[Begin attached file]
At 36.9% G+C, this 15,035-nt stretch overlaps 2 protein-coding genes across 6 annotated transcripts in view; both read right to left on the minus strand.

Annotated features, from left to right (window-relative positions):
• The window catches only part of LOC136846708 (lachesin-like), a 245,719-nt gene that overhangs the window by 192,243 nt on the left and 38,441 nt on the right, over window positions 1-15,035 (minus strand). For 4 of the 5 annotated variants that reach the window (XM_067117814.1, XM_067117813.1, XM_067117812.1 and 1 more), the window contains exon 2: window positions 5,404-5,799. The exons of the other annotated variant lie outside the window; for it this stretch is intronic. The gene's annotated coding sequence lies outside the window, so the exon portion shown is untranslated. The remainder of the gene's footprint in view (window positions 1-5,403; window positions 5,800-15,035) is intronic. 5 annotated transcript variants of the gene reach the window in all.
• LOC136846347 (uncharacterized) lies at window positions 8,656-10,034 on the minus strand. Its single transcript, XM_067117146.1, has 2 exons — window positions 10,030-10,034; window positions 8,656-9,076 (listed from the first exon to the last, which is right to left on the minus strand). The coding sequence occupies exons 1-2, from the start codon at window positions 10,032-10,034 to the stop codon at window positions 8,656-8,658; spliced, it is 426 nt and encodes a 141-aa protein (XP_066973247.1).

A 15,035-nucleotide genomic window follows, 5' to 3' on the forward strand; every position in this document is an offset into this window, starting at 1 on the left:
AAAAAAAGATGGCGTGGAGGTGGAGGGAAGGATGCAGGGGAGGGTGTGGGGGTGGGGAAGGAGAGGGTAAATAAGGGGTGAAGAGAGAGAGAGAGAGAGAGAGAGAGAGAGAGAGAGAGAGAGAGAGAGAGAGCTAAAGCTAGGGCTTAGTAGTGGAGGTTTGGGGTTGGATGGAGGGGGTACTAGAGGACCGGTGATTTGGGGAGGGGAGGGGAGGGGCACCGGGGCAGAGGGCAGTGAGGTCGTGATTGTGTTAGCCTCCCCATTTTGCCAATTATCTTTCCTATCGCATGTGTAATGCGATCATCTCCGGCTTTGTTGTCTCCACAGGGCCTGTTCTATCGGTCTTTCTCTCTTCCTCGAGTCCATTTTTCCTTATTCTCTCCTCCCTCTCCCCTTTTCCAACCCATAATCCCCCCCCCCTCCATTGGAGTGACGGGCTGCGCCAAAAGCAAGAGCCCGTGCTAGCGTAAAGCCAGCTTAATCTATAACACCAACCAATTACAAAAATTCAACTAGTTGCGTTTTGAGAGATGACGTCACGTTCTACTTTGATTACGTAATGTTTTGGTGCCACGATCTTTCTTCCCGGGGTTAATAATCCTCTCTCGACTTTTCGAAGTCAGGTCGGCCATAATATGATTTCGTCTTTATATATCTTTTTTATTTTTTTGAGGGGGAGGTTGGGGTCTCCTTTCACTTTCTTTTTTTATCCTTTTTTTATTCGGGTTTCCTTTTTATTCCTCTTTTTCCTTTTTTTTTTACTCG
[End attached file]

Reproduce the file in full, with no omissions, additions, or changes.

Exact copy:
At 36.9% G+C, this 15,035-nt stretch overlaps 2 protein-coding genes across 6 annotated transcripts in view; both read right to left on the minus strand.

Annotated features, from left to right (window-relative positions):
• The window catches only part of LOC136846708 (lachesin-like), a 245,719-nt gene that overhangs the window by 192,243 nt on the left and 38,441 nt on the right, over window positions 1-15,035 (minus strand). For 4 of the 5 annotated variants that reach the window (XM_067117814.1, XM_067117813.1, XM_067117812.1 and 1 more), the window contains exon 2: window positions 5,404-5,799. The exons of the other annotated variant lie outside the window; for it this stretch is intronic. The gene's annotated coding sequence lies outside the window, so the exon portion shown is untranslated. The remainder of the gene's footprint in view (window positions 1-5,403; window positions 5,800-15,035) is intronic. 5 annotated transcript variants of the gene reach the window in all.
• LOC136846347 (uncharacterized) lies at window positions 8,656-10,034 on the minus strand. Its single transcript, XM_067117146.1, has 2 exons — window positions 10,030-10,034; window positions 8,656-9,076 (listed from the first exon to the last, which is right to left on the minus strand). The coding sequence occupies exons 1-2, from the start codon at window positions 10,032-10,034 to the stop codon at window positions 8,656-8,658; spliced, it is 426 nt and encodes a 141-aa protein (XP_066973247.1).

A 15,035-nucleotide genomic window follows, 5' to 3' on the forward strand; every position in this document is an offset into this window, starting at 1 on the left:
AAAAAAAGATGGCGTGGAGGTGGAGGGAAGGATGCAGGGGAGGGTGTGGGGGTGGGGAAGGAGAGGGTAAATAAGGGGTGAAGAGAGAGAGAGAGAGAGAGAGAGAGAGAGAGAGAGAGAGAGAGAGAGAGAGCTAAAGCTAGGGCTTAGTAGTGGAGGTTTGGGGTTGGATGGAGGGGGTACTAGAGGACCGGTGATTTGGGGAGGGGAGGGGAGGGGCACCGGGGCAGAGGGCAGTGAGGTCGTGATTGTGTTAGCCTCCCCATTTTGCCAATTATCTTTCCTATCGCATGTGTAATGCGATCATCTCCGGCTTTGTTGTCTCCACAGGGCCTGTTCTATCGGTCTTTCTCTCTTCCTCGAGTCCATTTTTCCTTATTCTCTCCTCCCTCTCCCCTTTTCCAACCCATAATCCCCCCCCCCTCCATTGGAGTGACGGGCTGCGCCAAAAGCAAGAGCCCGTGCTAGCGTAAAGCCAGCTTAATCTATAACACCAACCAATTACAAAAATTCAACTAGTTGCGTTTTGAGAGATGACGTCACGTTCTACTTTGATTACGTAATGTTTTGGTGCCACGATCTTTCTTCCCGGGGTTAATAATCCTCTCTCGACTTTTCGAAGTCAGGTCGGCCATAATATGATTTCGTCTTTATATATCTTTTTTATTTTTTTGAGGGGGAGGTTGGGGTCTCCTTTCACTTTCTTTTTTTATCCTTTTTTTATTCGGGTTTCCTTTTTATTCCTCTTTTTCCTTTTTTTTTTACTCG